Now when I get to set, I walk into a room of other people and all of their worlds that they’ve created. [In the past,] my process started and ended with myself and I wasn’t necessarily cooperating as beautifully as I could have with the people I was working with. It was really Ben Mendelsohn who pushed me into that place. He really connects with everyone he shares a scene with, and that pulled me out of my own mind.

How did he do that?

Right before they called action, he would improvise some line of dialogue from Christian to Catherine. I’d deliver him something, and he would bat it back in a completely different way than he had before. [He makes it] feel like you’re really having a conversation with someone. He pulled me into something that we were building together, versus lots of people on solo quests.

How did you find a way to tap into Catherine’s mind-set and understand the courage she demonstrated?

I don’t know that I will ever really fully understand what she went through or what it takes to live like she did. I listened to the audiobook version of “Miss Dior” every night before bed. Catherine never really spoke much about what happened to her. So what Justine does is take other firsthand encounters from the women who were at the same places she was. You get to fill in the blanks and imagine what Catherine was going through.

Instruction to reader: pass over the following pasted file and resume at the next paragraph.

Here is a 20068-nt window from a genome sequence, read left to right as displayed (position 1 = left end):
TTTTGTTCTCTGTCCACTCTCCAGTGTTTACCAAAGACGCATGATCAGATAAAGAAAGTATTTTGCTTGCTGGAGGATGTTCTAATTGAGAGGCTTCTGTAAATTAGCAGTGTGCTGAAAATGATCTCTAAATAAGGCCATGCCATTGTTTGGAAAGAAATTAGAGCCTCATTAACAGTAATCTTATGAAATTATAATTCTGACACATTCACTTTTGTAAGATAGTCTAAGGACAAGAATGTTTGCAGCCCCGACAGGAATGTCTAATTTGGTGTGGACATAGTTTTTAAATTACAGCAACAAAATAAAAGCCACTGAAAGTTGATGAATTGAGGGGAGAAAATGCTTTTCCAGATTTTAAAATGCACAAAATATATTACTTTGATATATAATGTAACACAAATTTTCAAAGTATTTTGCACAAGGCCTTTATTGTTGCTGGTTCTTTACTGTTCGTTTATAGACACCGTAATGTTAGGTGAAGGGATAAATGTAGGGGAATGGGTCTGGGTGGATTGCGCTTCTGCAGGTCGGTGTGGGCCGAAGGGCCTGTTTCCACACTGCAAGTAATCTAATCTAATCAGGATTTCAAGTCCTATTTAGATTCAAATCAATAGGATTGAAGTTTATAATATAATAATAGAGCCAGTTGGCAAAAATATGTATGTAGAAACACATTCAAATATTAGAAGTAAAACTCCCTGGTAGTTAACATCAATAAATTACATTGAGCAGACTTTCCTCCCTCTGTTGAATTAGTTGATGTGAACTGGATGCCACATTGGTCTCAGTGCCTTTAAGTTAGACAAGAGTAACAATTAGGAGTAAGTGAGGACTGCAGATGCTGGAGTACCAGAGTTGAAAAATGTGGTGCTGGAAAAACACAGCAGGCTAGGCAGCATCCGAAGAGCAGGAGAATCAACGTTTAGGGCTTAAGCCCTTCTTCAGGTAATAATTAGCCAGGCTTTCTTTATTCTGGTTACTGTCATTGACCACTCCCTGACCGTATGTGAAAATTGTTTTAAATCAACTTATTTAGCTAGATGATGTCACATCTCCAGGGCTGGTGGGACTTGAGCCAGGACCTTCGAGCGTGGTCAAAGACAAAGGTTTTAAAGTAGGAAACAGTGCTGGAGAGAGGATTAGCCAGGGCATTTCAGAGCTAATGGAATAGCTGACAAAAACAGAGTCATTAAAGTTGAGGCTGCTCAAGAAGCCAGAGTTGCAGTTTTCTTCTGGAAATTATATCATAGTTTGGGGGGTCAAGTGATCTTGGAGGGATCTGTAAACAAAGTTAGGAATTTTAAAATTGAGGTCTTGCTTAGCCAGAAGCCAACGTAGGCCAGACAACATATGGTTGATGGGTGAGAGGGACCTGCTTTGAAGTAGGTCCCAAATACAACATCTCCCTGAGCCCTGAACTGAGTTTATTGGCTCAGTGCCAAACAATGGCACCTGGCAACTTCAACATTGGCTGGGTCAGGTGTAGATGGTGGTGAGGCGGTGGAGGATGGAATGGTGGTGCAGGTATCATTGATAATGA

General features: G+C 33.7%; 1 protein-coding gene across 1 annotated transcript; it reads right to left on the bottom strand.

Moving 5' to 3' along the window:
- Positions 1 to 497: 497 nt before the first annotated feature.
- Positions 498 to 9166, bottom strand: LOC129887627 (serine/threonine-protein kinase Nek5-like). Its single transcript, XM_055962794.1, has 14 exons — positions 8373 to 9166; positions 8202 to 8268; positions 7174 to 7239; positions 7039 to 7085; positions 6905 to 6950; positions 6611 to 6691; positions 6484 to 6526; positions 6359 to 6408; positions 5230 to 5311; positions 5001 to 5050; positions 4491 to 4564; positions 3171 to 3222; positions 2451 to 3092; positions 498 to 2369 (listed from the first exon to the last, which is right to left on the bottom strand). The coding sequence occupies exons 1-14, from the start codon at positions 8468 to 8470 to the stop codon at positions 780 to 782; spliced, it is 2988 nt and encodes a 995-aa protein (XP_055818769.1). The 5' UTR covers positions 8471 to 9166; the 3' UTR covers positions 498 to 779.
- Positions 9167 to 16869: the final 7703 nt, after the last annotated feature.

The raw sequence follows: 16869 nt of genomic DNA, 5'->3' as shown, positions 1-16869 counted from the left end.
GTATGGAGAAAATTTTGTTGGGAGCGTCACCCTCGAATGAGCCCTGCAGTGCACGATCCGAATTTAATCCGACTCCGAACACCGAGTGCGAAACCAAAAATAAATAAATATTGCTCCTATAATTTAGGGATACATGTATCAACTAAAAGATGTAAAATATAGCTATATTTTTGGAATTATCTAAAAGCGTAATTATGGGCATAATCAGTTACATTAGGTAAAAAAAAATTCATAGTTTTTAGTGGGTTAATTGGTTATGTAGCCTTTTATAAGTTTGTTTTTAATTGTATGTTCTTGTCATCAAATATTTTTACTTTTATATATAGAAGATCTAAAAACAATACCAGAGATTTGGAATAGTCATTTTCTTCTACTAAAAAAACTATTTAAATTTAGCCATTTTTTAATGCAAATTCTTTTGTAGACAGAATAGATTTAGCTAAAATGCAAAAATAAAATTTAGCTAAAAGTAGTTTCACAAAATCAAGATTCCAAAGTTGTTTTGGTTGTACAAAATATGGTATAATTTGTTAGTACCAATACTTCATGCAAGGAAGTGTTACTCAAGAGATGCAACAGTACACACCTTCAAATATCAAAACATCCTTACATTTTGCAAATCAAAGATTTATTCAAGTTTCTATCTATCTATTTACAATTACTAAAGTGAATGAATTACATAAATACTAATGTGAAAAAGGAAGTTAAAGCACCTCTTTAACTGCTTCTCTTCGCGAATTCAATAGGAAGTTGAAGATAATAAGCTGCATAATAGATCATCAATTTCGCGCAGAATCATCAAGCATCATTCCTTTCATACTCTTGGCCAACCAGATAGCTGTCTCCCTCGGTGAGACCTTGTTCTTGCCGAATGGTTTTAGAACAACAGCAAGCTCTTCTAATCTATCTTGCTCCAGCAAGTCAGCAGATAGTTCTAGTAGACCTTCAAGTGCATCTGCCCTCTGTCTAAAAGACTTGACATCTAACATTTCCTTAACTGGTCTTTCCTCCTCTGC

Depending on what [scenes] we were shooting, I would cut to [the relevant part] in the book and listen to it before bed. I was sleeping very lightly. Has your alarm ever become part of your dream? There were nights where I was in a haze listening to the book and then also dreaming at the same time and they would become intertwined. It was a really helpful tool for me.

On a lighter note, you are someone who clearly enjoys fashion. Did this give you any insight into the creative process?

I really loved the key thread that we have pushed with the show — that creation can be survival. I think I’ve connected to that in lots of ways in my work. Looking at that through the fashion lens and through this particular time in history, it just gave me huge respect for the foundations that the industry is built on.

Did you get to enjoy being in Paris?

Before making the show, my favorite thing to do in Paris was go for dinner until very late, and then sit outside and smoke and drink. On this, I was not really indulging in Paris in the same way. It’s an amazing city to walk around in, and sometimes I’d walk for hours, stroll around the city and listen to the book or music.

We are coming up on five years since the end of “Game of Thrones.” Now that you have some distance, how do you look back on that experience?

Every year that passes, I look back on it more and more fondly. I think with space, I can now start to see it for what it was. When you’re in it, you can’t even comprehend what’s going on. I feel so fortunate to have been a part of “Game of Thrones.” I feel so proud of the show that everyone came together to make. People wait their whole lives to do something like that. I feel so lucky to have been able to have that experience as my first.